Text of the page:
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Can Heart Disease Be Prevented and Reversed?

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Traditional Therapies Can Prevent Heart Disease!

In the ancient era, people used herbs or plants to cure those who were sick, although they could not possibly identify the sickness they encountered at that time. With the advancement of technology, doctors can nowadays accurately differentiate one sickness from the other and people take drugs to cure these diseases. Nevertheless, it seems that these so called medicines (mainly from the West) could not either treat the diseases effectively or have side effects. As such, more and more people seek other forms of therapies or treatments to complement or as alternatives to Western medicine.

Traditional Chinese medicines, existed for at least 5000 years, is one of these alternatives that enjoys a resurgence. The interest is also fuelled by scientific studies of the efficacy of certain herbs and treatments. Some of these studies (promising cures) were presented at the first International Congress of Complementary and Alternative Medicines held in Singapore in 2005. Green tea and red yeast rice are two of the good examples that have proven scientifically effective in tackling or preventing heart disease.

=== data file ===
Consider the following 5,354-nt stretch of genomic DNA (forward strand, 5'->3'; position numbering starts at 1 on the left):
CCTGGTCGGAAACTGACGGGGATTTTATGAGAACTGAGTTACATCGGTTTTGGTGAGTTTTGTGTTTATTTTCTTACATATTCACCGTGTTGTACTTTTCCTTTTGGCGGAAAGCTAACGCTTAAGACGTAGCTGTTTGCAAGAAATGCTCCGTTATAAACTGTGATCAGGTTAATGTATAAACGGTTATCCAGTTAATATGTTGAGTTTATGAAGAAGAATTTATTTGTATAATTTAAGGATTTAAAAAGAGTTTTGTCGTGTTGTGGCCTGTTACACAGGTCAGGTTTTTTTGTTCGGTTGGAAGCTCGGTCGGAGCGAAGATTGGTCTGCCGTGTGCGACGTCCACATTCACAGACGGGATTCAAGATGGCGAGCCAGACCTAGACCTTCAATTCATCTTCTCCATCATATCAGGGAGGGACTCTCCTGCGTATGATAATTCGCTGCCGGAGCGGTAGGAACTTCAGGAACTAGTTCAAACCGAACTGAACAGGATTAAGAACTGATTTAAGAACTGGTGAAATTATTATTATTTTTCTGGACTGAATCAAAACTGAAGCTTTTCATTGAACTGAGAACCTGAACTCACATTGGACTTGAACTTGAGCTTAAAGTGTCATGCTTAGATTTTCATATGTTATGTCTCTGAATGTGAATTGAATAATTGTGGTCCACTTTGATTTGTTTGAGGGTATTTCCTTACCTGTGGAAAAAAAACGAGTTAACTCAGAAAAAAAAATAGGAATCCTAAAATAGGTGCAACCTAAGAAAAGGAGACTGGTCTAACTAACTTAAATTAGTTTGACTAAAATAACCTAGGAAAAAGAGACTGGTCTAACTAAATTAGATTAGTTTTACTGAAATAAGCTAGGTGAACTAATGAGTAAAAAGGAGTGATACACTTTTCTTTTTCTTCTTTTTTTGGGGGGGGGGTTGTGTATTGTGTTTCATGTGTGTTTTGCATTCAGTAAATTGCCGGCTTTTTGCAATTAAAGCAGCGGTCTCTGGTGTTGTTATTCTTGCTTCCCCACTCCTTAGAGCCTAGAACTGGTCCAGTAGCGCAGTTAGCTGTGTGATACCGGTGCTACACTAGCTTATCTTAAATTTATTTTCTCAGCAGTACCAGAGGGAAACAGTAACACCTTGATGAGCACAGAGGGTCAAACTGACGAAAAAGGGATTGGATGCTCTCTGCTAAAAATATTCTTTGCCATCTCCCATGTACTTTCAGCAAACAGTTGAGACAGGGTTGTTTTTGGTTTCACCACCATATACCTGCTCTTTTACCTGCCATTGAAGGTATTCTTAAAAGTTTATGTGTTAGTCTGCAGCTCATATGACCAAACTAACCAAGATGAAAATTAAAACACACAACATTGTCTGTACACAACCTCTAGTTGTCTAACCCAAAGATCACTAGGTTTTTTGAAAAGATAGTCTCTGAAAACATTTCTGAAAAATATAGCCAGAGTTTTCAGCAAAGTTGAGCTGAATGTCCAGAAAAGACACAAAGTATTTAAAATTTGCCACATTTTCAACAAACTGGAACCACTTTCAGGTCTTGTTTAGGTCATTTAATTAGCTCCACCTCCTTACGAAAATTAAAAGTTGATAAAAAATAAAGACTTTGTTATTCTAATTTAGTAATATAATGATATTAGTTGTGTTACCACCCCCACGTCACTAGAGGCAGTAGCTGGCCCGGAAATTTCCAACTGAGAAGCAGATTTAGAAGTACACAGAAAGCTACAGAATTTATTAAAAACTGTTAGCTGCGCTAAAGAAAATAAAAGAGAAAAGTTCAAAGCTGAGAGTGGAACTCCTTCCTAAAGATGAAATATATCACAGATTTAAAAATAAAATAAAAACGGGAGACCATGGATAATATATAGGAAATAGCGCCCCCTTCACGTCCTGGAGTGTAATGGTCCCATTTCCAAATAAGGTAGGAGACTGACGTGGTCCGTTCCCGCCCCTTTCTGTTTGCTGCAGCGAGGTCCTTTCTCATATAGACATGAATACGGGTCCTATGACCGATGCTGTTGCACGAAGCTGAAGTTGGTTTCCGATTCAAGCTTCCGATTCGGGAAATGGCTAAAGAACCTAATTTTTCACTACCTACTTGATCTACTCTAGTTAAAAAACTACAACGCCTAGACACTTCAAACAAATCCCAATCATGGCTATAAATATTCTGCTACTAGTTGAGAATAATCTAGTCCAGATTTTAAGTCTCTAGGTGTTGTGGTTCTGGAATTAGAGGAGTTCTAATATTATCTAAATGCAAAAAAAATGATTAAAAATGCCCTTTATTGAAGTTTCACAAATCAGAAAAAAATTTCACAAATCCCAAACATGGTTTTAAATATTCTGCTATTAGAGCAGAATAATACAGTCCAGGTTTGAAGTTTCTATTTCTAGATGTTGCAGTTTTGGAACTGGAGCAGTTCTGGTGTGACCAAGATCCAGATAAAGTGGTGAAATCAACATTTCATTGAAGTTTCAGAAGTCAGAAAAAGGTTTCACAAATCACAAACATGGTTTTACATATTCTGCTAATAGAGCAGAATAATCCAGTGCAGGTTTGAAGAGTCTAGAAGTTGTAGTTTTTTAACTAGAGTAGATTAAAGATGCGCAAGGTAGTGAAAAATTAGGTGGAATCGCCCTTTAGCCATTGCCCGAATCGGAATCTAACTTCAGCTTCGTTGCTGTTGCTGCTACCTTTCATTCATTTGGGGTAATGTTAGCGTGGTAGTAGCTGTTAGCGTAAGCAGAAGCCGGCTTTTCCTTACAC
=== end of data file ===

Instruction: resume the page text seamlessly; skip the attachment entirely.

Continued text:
Green tea is rich in catechin polyphenols that can block the action of free radicals that are famous in damaging cells. Green tea extract contains epigallocatechin gallate (EGCG), a powerful antioxidant that has been found to be effective in lowering LDL cholesterol (bad cholesterol) levels; and inhibiting the abnormal formation of blood clots, the leading cause of heart attacks and stroke.

A current study in Guangxi, China, is evaluating the effects of green tea polyphenols on aflatoxins (airborne moulds that grow in oily mediums and can cause liver damage) and oxidative stress biomarkers. Oxidative stress and inflammation have been found to be possible causes of many heart, lung, blood and sleep disorders. A fall in the levels of these biomarkers has been observed in smokers who drink green tea.

Red yeast rice is made by fermenting rice with a specific strain of yeast called monascus purpureus. In 1979, Japanese scientists discovered that it produced active substances called monacolins, which inhibit cholesterol. As a result of this finding, there was a surge in demand at that time. Red yeast rice is now used to formulate a Chinese proprietary medicine called xuezhikang to treat high cholesterol.

Researchers in China conducted clinical trials of xuezhikang on 4700 patients from 65 hospitals throughout the country. The patients, between 18 and 75 years old, all had some form of coronary heart disease. The study had found that xuezhikang had positive effects such as lowering of bad cholesterol and the raising of the good ones in the prevention and treatment of heart diseases. It is also believed that in the long term, it is safer to use because it does not have the same side effects as the statins drugs such as nausea and constipation, hence making it a better choice in the treatment of high cholesterol.



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